When we left the ship, it was already night. A very steep and tiny street with many steep and tiny curves greeted us for our arrival. El Hierro is a 1500 Meter rock in the Atlantic Ocean. And to get from one side of the island to the other, you always have to climb that rock. So if a village is 15 km (10 Miles) away, It takes you an hour to get there. La Restinga has about 500 inhabitants and mainly lives from fishing and diving. Like on most of my artistic journeys, it ends up at somewhere in nowhere, in the middle of some dark street at midnight, no sign of any hotel or friendly apartment nowhere. We called Jutta and Günther. Gladly the didn’t sleep yet, or maybe the did, and woke up. “Don’t move” Jutta said. We are coming…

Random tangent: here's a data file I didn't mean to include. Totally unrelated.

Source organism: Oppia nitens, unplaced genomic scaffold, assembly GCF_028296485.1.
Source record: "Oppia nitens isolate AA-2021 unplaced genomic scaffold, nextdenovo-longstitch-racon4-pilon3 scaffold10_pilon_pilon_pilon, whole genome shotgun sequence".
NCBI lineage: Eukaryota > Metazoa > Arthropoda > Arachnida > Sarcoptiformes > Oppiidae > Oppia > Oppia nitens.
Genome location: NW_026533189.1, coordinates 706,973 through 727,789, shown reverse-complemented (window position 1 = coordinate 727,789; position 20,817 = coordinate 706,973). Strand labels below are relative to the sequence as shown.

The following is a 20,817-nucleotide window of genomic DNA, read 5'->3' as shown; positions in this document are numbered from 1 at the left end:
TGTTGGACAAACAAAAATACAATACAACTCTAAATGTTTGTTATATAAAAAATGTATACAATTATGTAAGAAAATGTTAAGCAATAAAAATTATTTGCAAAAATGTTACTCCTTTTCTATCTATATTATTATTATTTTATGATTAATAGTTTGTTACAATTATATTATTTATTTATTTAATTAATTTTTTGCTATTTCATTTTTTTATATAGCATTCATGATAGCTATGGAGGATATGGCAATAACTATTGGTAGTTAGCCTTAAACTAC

Next morning we woke up in an apartment, which couldn’t be more nice. It had two bedrooms, a kitchen, a little living area and the most spectacular panorama window I have ever seen. The Building was on top of a lava rock, overlooking the entire harbor with all the yachts, sailors and fishing boats while the village nestled beautifully between the volcanic formations, floating all the way down to the water. The first thought that came to my mind: I am in paradise.
The following days we spend walking in the foggy forests, hiking on top of old volcano craters and rock formations. Every second day, my Girlfriend was diving while I used the time for creating sketches with pencil on paper. Sometimes, I use those sketches as prerenderings for acrylic paintings. Many of those sketches got framed and sold.